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February 1, 1996
Vol. 53
No. 5

Bridging Special and Regular Education: The Pennsylvania Initiative

In Pennsylvania, increasing numbers of special needs students are experiencing success in regular classrooms. The credit goes to an innovative program known as the Instructional Support Team.

In November, when Dana transferred into a 4th grade class at Parkview Elementary, she was reading two years below grade level and had difficulty getting along with other students. Parkview's Instructional Support Team designed a plan that allowed Dana to set a weekly socialization goal and to chart her reading performance using curriculum-based assessment techniques. Eventually, Dana also made a videotape of herself explaining the graphs of her reading performance progress to share with her teacher and parents. By May, Dana was reading on grade level and had made many friends at school.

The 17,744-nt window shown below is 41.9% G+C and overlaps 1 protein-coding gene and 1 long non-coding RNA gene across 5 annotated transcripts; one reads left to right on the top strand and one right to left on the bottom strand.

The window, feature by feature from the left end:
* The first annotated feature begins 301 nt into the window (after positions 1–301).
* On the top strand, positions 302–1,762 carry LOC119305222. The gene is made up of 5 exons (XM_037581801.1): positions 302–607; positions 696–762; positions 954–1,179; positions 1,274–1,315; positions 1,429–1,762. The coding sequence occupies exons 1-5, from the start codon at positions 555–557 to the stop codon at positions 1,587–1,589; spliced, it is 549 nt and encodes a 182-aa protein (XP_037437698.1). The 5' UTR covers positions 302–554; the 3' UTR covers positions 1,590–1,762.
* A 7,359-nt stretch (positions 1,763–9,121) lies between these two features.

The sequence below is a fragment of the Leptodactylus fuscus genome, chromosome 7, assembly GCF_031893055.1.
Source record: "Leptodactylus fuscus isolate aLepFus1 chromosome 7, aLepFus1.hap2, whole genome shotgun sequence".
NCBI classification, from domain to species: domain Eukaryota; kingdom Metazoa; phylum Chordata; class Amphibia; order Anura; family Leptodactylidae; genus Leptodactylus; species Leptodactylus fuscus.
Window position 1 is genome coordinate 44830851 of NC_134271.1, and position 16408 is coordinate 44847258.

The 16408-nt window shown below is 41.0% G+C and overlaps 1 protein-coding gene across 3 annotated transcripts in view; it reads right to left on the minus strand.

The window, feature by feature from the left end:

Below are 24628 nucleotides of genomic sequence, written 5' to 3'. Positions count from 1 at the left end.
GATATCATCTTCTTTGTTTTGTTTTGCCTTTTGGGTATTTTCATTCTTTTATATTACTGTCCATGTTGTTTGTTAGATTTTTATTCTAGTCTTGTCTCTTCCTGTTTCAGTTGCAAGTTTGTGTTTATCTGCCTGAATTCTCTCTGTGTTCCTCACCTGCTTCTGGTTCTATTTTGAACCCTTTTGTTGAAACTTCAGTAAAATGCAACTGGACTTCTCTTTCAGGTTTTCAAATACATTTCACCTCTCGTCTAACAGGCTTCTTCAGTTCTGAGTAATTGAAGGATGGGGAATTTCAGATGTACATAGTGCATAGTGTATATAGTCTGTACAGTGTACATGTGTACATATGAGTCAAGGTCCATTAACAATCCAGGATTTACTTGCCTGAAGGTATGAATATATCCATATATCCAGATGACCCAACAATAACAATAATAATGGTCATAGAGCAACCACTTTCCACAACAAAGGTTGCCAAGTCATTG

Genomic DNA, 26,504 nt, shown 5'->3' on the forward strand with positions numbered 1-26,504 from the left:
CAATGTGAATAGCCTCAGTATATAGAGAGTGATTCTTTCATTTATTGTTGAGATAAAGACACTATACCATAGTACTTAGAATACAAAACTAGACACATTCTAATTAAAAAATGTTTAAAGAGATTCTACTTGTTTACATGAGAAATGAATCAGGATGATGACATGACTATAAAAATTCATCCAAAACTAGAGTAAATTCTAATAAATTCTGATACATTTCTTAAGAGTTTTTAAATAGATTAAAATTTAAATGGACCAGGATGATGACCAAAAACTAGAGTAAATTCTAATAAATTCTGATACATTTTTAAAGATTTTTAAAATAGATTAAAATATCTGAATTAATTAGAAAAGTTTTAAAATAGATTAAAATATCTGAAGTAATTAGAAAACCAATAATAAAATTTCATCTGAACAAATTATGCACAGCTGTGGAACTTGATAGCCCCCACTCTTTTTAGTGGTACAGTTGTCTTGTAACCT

At Jefferson Elementary, Mark was sent to the office for throwing sand into another student's eyes. Because the principal had already seen Mark four times that fall for discipline problems, she recommended that the Instructional Support Team address the problem. Team members designed an intervention plan to help Mark at school. They modeled clear, direct communication techniques for Mark's teachers. And they helped Mark learn to stop and reflect on his course of action and its consequences, to generate alternative actions, and to make reasoned choices. Mark had no discipline referrals during the month-long intervention period and maintained appropriate behavior afterward.

Providing Better Instruction

  • Assure that regular education services are used effectively for all students prior to referral for multidisciplinary evaluation;